Four of Maryland's largest employers were listed yesterday as companies with unusually large gaps between what they owe to their workers for their pensions and what they have set aside.
The Pension Benefit Guaranty Corp., a 17-year-old governmental agency that backs up pensions for U.S. workers, said Bethlehem Steel Corp., Cyclops Industries Inc., Westinghouse Electric Corp. and General Motors Corp. are among the 50 companies with the biggest unfunded pension liabilities nationwide.
Jane Hoden, a spokeswoman for the agency, said yesterday that many of the companies on the list will have no difficulty meeting their pension obligations. Many with underfunded pension funds can easily make their payments to current retirees but simply haven't yet set aside everything they will need to pay off all vested workers in the future, Ms. Hoden explained.
But she added that the agency thinks it might have to bail out more than half of the companies on the list, especially those having financial difficulties.
Her agency has plenty of cash to meet its current obligations, she said, but if worse comes to worst, the agency's total liability could reach $30 billion.
Though she would not name the companies the agency thinks it might have to pay out benefits for, companies meeting her definition include LTV Corp., a financially troubled steel company, and Continental Air Holding Corp., which recently took over the planes of bankrupt Eastern Airlines.
Ms. Hoden noted that the list of 50 is dominated by three industries that have reported significant losses in the last several years: steelmakers, automakers and airlines.
Though the workers themselves will receive the bulk of their pensions even if their companies call on Pension Benefit Guaranty for help, Ms. Hoden said, she advises employees of all listed companies to "find out why their pension is underfunded and encourage their company to better fund their retirement plan."
This is the second time the agency has published a list of the most underfunded pension plans. Thirty-eight of the companies, including most of the cited Maryland employers, have stayed on the list since last May, but Armco Inc., which owns a steel mill on East Biddle Street, has been removed, and Cyclops has taken its place. Cyclops recently agreed to be taken over by Armco.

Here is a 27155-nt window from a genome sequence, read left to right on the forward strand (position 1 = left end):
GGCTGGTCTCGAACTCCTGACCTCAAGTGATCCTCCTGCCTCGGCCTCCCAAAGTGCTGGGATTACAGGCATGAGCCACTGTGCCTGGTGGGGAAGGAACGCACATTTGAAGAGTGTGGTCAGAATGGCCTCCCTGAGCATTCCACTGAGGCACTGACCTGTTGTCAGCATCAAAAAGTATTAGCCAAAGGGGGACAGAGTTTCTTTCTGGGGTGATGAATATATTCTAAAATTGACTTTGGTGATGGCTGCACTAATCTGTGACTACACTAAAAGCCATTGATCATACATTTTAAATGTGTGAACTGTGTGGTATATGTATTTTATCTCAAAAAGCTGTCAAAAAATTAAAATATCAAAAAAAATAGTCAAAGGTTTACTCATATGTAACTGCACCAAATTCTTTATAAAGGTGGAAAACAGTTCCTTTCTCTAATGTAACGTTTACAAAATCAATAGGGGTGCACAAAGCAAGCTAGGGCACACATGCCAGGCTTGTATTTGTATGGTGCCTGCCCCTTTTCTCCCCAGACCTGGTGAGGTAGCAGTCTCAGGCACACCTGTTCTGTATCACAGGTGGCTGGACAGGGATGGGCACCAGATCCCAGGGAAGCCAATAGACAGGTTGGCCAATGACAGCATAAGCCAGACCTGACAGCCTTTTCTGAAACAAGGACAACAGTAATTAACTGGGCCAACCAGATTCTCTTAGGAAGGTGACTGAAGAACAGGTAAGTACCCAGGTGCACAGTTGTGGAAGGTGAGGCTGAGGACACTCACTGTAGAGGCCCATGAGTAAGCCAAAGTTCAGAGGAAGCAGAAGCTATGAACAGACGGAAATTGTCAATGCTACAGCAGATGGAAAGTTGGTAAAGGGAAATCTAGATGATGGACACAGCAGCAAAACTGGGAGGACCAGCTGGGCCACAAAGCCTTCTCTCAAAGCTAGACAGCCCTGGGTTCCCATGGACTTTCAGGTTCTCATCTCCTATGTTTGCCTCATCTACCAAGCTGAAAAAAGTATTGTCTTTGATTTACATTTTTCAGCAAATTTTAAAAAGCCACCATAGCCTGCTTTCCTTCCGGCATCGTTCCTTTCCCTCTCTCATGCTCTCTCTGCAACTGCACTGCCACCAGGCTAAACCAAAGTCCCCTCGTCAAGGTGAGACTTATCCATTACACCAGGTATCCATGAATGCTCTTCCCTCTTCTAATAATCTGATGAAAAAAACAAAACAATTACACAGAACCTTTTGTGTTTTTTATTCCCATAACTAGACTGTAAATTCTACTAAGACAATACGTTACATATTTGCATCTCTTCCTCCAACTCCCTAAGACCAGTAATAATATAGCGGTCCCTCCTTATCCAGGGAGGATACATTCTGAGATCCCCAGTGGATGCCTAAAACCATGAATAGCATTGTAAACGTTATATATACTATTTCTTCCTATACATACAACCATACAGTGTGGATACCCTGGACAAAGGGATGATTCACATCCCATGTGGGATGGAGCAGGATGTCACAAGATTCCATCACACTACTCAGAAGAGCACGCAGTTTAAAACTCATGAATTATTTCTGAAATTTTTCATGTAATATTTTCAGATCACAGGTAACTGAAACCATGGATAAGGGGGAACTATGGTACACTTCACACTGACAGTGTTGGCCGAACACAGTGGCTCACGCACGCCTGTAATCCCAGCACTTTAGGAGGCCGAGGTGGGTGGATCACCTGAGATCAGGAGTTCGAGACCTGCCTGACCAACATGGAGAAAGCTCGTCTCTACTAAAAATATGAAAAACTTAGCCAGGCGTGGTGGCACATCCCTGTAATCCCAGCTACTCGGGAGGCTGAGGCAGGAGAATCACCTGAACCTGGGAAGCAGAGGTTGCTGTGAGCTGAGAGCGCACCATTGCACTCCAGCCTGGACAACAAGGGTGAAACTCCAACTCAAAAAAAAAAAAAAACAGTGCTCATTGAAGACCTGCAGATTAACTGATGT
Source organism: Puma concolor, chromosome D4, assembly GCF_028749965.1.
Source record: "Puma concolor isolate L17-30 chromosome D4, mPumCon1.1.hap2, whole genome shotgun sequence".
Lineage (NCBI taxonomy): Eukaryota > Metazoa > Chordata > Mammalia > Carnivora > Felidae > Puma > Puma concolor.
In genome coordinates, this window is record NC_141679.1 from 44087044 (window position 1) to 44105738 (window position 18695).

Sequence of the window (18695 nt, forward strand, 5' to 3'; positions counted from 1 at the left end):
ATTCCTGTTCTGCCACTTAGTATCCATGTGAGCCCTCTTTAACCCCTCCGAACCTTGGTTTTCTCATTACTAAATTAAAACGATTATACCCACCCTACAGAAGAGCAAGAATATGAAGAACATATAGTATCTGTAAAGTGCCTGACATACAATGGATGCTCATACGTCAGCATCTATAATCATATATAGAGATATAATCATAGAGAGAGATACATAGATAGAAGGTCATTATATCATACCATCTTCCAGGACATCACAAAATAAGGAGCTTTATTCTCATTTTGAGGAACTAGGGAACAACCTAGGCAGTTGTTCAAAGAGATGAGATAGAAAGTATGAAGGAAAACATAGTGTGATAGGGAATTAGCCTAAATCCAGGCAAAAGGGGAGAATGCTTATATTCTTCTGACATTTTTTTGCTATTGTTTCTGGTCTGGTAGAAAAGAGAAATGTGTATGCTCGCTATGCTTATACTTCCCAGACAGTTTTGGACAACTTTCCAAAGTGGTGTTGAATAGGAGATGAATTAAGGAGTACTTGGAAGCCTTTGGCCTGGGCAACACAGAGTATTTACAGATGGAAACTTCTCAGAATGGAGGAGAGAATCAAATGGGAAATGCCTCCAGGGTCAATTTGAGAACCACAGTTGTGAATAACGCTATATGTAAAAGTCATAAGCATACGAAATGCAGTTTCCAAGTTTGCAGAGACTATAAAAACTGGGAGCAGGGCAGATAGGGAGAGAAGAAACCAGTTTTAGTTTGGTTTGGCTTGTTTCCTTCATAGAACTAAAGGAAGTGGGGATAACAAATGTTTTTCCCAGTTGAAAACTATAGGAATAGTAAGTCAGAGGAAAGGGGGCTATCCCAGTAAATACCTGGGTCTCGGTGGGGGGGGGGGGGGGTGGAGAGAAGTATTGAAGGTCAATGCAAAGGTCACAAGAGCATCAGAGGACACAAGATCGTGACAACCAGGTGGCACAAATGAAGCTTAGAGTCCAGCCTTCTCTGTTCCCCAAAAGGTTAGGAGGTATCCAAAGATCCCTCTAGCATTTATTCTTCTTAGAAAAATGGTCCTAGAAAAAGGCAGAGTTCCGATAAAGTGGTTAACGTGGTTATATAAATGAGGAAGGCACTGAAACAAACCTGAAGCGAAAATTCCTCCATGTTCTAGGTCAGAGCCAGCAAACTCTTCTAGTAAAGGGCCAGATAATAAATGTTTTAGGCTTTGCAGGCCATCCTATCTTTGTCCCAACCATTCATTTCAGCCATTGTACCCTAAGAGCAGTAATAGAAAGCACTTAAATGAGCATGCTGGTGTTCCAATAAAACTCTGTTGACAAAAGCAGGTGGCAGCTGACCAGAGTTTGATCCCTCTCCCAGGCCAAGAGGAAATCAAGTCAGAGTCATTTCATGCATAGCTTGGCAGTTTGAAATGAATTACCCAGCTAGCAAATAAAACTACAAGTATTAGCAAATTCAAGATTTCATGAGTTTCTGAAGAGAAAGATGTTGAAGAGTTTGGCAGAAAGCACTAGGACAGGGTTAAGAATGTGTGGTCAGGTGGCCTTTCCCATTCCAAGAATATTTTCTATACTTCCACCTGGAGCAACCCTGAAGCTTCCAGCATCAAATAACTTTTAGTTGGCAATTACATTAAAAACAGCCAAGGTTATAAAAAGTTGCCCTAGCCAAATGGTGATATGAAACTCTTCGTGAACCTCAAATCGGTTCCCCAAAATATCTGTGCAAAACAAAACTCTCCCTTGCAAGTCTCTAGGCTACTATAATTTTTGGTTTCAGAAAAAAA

Spokesmen for the four listed companies with large operations in Maryland said they expect to have no problem paying their retirees.
Terry Sullivan, a spokesman for General Motors in Detroit, noted that his company was 50th on the list and has funded nearly 95 percent of its liability, which means it has set aside enough money to pay 95 percent of the pensions for all vested employees.
And a spokesman for the union that represents the approximately 3,100 hourly workers at GM's minivan plant in Baltimore said the union considers the autoworkers' pensions to be safe.
Paul Jones, a spokesman for Westinghouse, which has 17,000 employees in Maryland, said the company is near the bottom of the list and has been adding more money to its pension fund than necessary to reduce its unfunded liability. Westinghouse "stands behind . . .the pension contract between the corporation and its employees," he said.
Henry Von Spreckelsen, a spokesman for Bethlehem, said his company is reducing its unfunded pension liability from a 1986 high of $1.7 billion and thinks the list is "counterproductive."
Bethlehem, which ranked 33rd on the list, has funded less than 73 percent of its total pension liability and eventually will have to cover $1.2 billion in additional pension costs, Pension Benefit Guaranty said.
Ed Romanov, a spokesman for Cyclops, which owns Eastern Stainless Steel, said the list does not reflect his 600-worker company's financial well-being.
"The benefits will be paid," he said.